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Strategic Risk Management: A Practical Guide to Portfolio Risk Management by David Iverson

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CHAPTER 6

Hedge Funds

Hedge funds are actively managed investment funds that invest mainly in conventional asset classes and pursue a range of investment strategies and approaches not open to traditional active managers. Hedge fund managers often aim to achieve positive returns in all market conditions, and sometimes seek to preserve investors' capital. In contrast, traditional managers seek to outperform a well-defined, market-based benchmark. Hedge funds claim their returns depend on the return-generating skills of the managers and therefore justify the high fees charged.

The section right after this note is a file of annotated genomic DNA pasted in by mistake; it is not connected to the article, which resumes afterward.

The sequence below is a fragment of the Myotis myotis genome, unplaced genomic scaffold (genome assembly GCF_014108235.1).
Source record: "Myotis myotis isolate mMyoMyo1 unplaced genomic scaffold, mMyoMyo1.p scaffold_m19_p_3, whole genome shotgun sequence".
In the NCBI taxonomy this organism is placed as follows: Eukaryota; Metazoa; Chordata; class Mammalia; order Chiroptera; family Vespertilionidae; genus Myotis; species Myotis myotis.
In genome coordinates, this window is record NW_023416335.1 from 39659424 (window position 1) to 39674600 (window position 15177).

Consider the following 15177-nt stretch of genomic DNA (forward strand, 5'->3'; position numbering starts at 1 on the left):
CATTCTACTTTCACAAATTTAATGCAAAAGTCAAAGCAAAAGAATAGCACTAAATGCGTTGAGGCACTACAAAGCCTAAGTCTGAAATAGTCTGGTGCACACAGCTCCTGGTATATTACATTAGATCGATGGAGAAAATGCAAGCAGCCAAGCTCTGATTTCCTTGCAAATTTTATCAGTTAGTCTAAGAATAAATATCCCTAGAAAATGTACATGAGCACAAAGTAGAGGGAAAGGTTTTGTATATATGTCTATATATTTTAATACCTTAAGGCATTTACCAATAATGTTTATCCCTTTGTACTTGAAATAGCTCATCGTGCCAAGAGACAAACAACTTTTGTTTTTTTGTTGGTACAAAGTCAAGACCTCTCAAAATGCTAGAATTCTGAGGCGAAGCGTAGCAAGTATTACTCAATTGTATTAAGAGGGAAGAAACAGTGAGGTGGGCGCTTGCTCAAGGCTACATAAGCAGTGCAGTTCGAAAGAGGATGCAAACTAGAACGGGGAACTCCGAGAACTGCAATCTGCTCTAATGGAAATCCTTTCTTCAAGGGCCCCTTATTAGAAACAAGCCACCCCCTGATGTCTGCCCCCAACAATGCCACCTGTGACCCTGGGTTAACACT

NOT AN ASSET CLASS

Hedge funds should not be regarded as a distinct asset class. Rather, they should be regarded as alternative active management strategies in traditional asset classes. Some of the characteristics that distinguish them from asset classes are described next.

  • Hedge funds are a very diverse group, with a varied range of strategies with securities holdings that span many asset classes. There is little similarity among the hedge funds themselves.
  • Correlations among the hedge funds have little meaning when the funds themselves are not securities but products and the funds hold securities in other asset classes.
  • Hedge funds generally do not have readily available pricing, and holdings data are difficult to obtain. Many hedge funds closely guard information about their holdings, and their legal structures provide generous latitude regarding reporting conventions.
  • While the hedge fund asset base is ...

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